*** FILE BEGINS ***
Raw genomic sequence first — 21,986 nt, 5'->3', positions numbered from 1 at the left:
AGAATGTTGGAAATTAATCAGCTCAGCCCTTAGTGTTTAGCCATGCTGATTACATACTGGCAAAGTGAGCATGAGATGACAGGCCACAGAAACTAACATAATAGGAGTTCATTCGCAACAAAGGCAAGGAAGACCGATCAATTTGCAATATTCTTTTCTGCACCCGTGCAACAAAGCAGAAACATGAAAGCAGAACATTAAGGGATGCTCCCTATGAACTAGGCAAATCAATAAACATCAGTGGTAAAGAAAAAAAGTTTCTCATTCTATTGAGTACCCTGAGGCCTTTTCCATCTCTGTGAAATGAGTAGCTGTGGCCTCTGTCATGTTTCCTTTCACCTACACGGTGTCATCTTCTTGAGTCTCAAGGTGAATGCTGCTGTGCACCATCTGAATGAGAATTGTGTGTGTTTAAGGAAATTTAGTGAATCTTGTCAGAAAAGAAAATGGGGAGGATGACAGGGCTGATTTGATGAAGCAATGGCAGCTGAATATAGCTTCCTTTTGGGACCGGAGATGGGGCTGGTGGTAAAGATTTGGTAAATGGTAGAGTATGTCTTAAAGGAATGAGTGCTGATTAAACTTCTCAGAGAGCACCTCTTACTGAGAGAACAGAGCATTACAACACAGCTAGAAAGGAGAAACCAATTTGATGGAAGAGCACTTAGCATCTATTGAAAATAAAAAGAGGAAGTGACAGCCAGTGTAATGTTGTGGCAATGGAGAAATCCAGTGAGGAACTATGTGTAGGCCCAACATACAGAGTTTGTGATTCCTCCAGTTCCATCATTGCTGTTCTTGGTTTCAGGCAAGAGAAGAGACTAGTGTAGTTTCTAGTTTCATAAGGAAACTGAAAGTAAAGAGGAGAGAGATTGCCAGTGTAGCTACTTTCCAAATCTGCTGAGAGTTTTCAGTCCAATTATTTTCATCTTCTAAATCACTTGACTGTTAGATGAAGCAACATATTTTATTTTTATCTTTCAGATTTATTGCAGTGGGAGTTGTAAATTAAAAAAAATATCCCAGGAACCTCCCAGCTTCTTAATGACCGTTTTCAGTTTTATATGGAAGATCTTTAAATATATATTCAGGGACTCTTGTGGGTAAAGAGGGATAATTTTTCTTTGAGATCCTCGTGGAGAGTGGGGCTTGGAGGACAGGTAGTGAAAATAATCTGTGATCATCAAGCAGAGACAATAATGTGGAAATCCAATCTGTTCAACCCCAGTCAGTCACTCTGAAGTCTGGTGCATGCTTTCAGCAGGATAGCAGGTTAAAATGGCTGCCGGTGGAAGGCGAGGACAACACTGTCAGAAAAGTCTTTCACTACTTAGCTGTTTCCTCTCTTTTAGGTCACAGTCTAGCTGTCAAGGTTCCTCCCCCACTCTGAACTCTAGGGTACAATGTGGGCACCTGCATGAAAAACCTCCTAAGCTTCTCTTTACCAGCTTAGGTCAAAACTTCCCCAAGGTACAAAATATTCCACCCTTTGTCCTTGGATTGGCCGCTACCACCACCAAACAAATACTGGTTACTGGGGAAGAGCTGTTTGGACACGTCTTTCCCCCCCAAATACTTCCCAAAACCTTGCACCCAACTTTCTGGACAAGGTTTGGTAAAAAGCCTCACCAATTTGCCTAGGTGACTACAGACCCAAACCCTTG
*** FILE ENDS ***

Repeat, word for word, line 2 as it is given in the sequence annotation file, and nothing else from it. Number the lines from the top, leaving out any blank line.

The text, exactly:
AGAATGTTGGAAATTAATCAGCTCAGCCCTTAGTGTTTAGCCATGCTGATTACATACTGGCAAAGTGAGCATGAGATGACAGGCCACAGAAACTAACATAATAGGAGTTCATTCGCAACAAAGGCAAGGAAGACCGATCAATTTGCAATATTCTTTTCTGCACCCGTGCAACAAAGCAGAAACATGAAAGCAGAACATTAAGGGATGCTCCCTATGAACTAGGCAAATCAATAAACATCAGTGGTAAAGAAAAAAAGTTTCTCATTCTATTGAGTACCCTGAGGCCTTTTCCATCTCTGTGAAATGAGTAGCTGTGGCCTCTGTCATGTTTCCTTTCACCTACACGGTGTCATCTTCTTGAGTCTCAAGGTGAATGCTGCTGTGCACCATCTGAATGAGAATTGTGTGTGTTTAAGGAAATTTAGTGAATCTTGTCAGAAAAGAAAATGGGGAGGATGACAGGGCTGATTTGATGAAGCAATGGCAGCTGAATATAGCTTCCTTTTGGGACCGGAGATGGGGCTGGTGGTAAAGATTTGGTAAATGGTAGAGTATGTCTTAAAGGAATGAGTGCTGATTAAACTTCTCAGAGAGCACCTCTTACTGAGAGAACAGAGCATTACAACACAGCTAGAAAGGAGAAACCAATTTGATGGAAGAGCACTTAGCATCTATTGAAAATAAAAAGAGGAAGTGACAGCCAGTGTAATGTTGTGGCAATGGAGAAATCCAGTGAGGAACTATGTGTAGGCCCAACATACAGAGTTTGTGATTCCTCCAGTTCCATCATTGCTGTTCTTGGTTTCAGGCAAGAGAAGAGACTAGTGTAGTTTCTAGTTTCATAAGGAAACTGAAAGTAAAGAGGAGAGAGATTGCCAGTGTAGCTACTTTCCAAATCTGCTGAGAGTTTTCAGTCCAATTATTTTCATCTTCTAAATCACTTGACTGTTAGATGAAGCAACATATTTTATTTTTATCTTTCAGATTTATTGCAGTGGGAGTTGTAAATTAAAAAAAATATCCCAGGAACCTCCCAGCTTCTTAATGACCGTTTTCAGTTTTATATGGAAGATCTTTAAATATATATTCAGGGACTCTTGTGGGTAAAGAGGGATAATTTTTCTTTGAGATCCTCGTGGAGAGTGGGGCTTGGAGGACAGGTAGTGAAAATAATCTGTGATCATCAAGCAGAGACAATAATGTGGAAATCCAATCTGTTCAACCCCAGTCAGTCACTCTGAAGTCTGGTGCATGCTTTCAGCAGGATAGCAGGTTAAAATGGCTGCCGGTGGAAGGCGAGGACAACACTGTCAGAAAAGTCTTTCACTACTTAGCTGTTTCCTCTCTTTTAGGTCACAGTCTAGCTGTCAAGGTTCCTCCCCCACTCTGAACTCTAGGGTACAATGTGGGCACCTGCATGAAAAACCTCCTAAGCTTCTCTTTACCAGCTTAGGTCAAAACTTCCCCAAGGTACAAAATATTCCACCCTTTGTCCTTGGATTGGCCGCTACCACCACCAAACAAATACTGGTTACTGGGGAAGAGCTGTTTGGACACGTCTTTCCCCCCCAAATACTTCCCAAAACCTTGCACCCAACTTTCTGGACAAGGTTTGGTAAAAAGCCTCACCAATTTGCCTAGGTGACTACAGACCCAAACCCTTG